Integrated Geoscience Observatory
Geoscientists rely on observations from diverse instruments that are analyzed together and often assimilated in a model to arrive at a scientific result. This requires effective collaboration between scientists with different resources, which is currently a lengthy and laborious process. This results into individual researchers needing many resources before they can conduct effective research or get credit for their work.
The Integrated Geoscience Observatory (InGeO) project tackles the problem of seamless collaboration between geoscientists by creating a platform where the data from disparate instruments can be brought together with software tools for data interpretation provided by the instrument operators.
There are 2 primary goals of the InGeO project:
- Provide tools that make it easy for geospace researchers to colaborate, share work, reproduce results, and build on existing community software tools.
- Educate the geospace community on best practices for software development and data archiving to facilitate the longterm availability of software and data and minimize the barriers to access and usage of software and data for a broad range of researchers in the community.
Our solution to goal 1 has been Resen. This allows community developed toolkits to be easily accessed and used and creates a convenient mechanism for reserachers to save and share not only their results, but the analysis they did to produce them.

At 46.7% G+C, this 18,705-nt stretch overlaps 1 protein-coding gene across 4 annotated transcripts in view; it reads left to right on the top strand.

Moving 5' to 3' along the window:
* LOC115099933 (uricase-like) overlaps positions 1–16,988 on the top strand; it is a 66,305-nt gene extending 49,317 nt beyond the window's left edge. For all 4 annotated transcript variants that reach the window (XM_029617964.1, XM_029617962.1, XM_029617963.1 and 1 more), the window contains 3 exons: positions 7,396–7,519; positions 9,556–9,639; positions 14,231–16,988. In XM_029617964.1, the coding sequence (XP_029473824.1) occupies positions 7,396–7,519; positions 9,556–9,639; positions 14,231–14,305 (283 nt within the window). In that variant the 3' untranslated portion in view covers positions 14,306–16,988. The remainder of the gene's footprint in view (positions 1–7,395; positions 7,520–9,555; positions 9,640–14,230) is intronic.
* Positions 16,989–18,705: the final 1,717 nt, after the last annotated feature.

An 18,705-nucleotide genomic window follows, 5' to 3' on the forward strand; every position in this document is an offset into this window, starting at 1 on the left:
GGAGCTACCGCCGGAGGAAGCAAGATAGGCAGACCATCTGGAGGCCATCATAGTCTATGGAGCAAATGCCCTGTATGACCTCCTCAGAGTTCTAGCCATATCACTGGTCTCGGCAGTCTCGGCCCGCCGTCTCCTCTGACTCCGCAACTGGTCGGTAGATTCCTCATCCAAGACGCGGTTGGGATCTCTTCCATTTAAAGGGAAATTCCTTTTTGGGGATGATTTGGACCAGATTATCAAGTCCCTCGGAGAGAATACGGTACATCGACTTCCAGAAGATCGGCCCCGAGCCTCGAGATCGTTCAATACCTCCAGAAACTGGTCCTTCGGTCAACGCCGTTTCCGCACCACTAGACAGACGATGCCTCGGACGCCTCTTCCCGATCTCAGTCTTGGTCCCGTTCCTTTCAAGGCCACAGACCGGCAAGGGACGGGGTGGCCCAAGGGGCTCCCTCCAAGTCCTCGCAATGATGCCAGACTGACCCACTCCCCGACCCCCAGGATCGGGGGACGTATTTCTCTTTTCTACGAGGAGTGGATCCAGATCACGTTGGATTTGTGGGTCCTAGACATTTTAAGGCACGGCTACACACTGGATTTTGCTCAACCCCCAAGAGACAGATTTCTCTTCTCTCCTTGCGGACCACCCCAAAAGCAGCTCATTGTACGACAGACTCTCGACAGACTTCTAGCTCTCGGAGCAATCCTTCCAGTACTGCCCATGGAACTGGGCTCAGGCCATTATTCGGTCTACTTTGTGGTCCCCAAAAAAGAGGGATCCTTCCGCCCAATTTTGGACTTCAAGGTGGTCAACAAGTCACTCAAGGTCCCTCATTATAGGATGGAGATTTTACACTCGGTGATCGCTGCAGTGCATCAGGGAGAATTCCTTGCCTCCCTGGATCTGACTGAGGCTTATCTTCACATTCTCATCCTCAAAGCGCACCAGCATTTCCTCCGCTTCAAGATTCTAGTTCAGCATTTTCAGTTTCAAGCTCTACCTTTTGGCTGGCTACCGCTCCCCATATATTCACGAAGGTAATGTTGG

One of the main challenges to collaboration across different subfields in geospace research is the wide variety of standards of how data and software should be stored, archived, and shared. To address this, we are compiling a set of Resources for Geospace Scientists that include recommendations for Data Providers, Software Developers, and Geospace Researchers on how to share their work in a way that is effective and useful for a broad range of people in the community.
The Integrated Geoscience Observatory (InGeO) is a project supported by the National Science Foundation. The pilot project was developed under NSF EarthCube grant #1541057 to SRI International. EarthCube aims to improve collaboration between geoscientists, access to scientific data, and reproducibility of scientific results. The InGeO project is currently supported by NSF Cyberinfrastructure for Sustained Scientific Innovation (CSSI) grant #1835573.